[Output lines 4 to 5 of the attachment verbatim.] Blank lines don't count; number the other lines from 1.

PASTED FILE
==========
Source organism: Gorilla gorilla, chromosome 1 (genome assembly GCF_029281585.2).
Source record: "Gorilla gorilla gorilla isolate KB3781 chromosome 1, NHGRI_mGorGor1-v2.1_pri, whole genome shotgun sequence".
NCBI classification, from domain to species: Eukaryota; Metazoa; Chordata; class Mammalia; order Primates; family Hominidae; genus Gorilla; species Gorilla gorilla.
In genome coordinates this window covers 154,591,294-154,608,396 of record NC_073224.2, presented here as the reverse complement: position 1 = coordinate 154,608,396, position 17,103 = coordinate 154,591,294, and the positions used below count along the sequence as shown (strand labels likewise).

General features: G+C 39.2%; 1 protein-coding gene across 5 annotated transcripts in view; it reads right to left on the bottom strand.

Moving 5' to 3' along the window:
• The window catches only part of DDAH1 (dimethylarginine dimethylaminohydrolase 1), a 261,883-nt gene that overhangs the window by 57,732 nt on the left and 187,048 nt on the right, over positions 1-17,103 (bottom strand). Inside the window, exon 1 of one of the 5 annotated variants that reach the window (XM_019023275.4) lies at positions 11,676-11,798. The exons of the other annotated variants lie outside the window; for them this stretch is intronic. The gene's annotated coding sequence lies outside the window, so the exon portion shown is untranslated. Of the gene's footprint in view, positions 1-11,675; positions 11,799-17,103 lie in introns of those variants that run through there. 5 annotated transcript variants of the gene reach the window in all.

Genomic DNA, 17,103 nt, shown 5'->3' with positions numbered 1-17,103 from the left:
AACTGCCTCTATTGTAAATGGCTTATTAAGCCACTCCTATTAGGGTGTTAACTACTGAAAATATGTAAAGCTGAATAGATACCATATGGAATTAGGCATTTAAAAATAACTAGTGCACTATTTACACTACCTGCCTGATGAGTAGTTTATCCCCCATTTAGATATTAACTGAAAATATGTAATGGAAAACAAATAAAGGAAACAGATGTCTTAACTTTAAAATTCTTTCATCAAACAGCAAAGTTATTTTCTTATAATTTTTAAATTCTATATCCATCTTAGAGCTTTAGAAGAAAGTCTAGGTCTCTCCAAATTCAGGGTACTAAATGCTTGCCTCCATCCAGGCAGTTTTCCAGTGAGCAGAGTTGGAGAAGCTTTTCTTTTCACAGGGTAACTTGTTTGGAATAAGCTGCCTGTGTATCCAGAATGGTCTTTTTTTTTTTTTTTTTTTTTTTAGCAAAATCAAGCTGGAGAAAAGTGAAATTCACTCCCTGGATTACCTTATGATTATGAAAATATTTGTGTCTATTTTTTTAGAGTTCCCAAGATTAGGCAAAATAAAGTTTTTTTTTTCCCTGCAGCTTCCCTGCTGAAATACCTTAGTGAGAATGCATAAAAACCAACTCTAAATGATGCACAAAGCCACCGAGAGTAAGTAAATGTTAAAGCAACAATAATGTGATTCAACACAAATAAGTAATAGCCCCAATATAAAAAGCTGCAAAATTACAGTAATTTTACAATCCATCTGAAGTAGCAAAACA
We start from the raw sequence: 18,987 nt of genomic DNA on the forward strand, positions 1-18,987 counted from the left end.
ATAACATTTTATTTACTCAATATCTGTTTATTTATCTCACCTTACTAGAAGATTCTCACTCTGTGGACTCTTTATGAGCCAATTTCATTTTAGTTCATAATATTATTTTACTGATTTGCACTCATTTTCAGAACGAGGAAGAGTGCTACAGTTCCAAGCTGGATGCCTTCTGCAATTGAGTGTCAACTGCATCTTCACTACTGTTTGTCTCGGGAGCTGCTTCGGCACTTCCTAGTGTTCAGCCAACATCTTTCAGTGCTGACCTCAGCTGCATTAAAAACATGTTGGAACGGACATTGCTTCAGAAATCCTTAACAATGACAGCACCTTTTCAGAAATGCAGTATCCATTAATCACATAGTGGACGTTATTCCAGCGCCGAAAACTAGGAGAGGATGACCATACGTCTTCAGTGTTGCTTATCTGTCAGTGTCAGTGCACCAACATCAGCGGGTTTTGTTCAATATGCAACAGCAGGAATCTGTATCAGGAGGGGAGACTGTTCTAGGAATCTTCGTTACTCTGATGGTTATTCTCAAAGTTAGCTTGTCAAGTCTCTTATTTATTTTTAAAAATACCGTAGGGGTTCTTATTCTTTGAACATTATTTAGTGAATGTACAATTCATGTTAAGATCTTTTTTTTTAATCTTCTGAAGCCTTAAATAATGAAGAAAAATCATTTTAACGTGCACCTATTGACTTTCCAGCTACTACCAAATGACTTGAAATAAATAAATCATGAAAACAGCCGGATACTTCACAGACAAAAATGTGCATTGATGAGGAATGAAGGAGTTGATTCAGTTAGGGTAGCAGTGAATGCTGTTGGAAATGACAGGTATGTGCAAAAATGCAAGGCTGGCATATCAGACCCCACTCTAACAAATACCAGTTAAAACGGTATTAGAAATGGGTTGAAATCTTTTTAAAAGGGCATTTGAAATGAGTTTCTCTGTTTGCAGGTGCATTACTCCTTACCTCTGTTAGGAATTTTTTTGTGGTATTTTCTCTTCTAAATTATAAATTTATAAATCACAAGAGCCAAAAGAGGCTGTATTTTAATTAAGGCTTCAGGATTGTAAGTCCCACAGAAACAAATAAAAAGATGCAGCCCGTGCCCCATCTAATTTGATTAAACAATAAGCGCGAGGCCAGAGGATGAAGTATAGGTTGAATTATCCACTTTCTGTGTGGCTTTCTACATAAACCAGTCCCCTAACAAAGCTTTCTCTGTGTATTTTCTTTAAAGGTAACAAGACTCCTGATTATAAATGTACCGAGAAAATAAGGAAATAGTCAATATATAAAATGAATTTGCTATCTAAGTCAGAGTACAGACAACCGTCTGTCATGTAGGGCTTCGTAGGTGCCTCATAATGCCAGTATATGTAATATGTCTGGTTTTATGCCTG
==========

In genome coordinates this window covers 154,591,294-154,608,396 of record NC_073224.2, presented here as the reverse complement: position 1 = coordinate 154,608,396, position 17,103 = coordinate 154,591,294, and the positions used below count along the sequence as shown (strand labels likewise).

General features: G+C 39.2%; 1 protein-coding gene across 5 annotated transcripts in view; it reads right to left on the bottom strand.